A guest post by Stan Duncan, Senior Executive Vice President of U.S. Human Resources and Global Head of Management for Westfield, LLC.
When it comes to networking, quality is more important than quantity. But how do you find the right people? Here are five tips I’ve found useful for building your professional network.
1. Take a look around you. We often think of networking as connecting with people outside our company. But networking with internal colleagues is just as crucial. Go beyond familiar faces are work and get to know people who may be on other teams or business units.
2. Join a professional organization. If you’ve exhausted your internal network or happen to work with colleagues outside your industry, consider joining a professional organization. Find out the organization’s objectives, benefits and members to see if the right fit for you.
3. Attend industry events and conferences. Niche industry professionals may find it more challenging to seek out contacts. Take a look at upcoming industry events that are tailored to your specific professional needs.
4. Leverage your social network. LinkedIn, Facebook, Twitter and Google+ are all great venues to seek professional contacts. Use social media to make the introduction, and then take the conversation offline.
5. Seek an introduction. Eight degrees of separation? If LinkedIn has taught us anything, connections can often be one or two contacts away. Start with your existing network and build from there.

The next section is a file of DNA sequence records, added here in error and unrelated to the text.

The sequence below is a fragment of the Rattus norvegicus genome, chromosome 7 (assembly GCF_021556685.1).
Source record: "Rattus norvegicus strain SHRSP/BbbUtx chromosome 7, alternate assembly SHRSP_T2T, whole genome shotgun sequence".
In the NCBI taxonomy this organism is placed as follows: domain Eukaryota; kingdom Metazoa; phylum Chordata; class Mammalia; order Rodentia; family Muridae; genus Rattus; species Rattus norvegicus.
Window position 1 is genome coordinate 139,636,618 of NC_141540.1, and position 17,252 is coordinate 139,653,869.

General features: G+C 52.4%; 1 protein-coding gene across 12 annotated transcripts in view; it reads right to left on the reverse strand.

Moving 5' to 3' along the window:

Personally, I’ve grown my network through my involvement with the HARRT organization at UCLA. HARRT provides a network and forum for linking human resource executives and their organizations with academic research and teaching. I currently serve on the HARRT Executive Advisory Board, which is comprised of senior executive members from a range of industries. We meet regularly to advise HARRT executives on the strategy, content, and design of programs and membership.
One of the unique membership benefits to HARRT is the ability to provide customized service. Because of the intimacy that is engendered in a select and limited group of members, we are able to personally handle specific requests for information or talent with confidentiality. Through HARRT, I’ve built relationships with other human resources professionals whom I can exchange insights or seek counsel. For more on my involvement with HARRT check out the video below.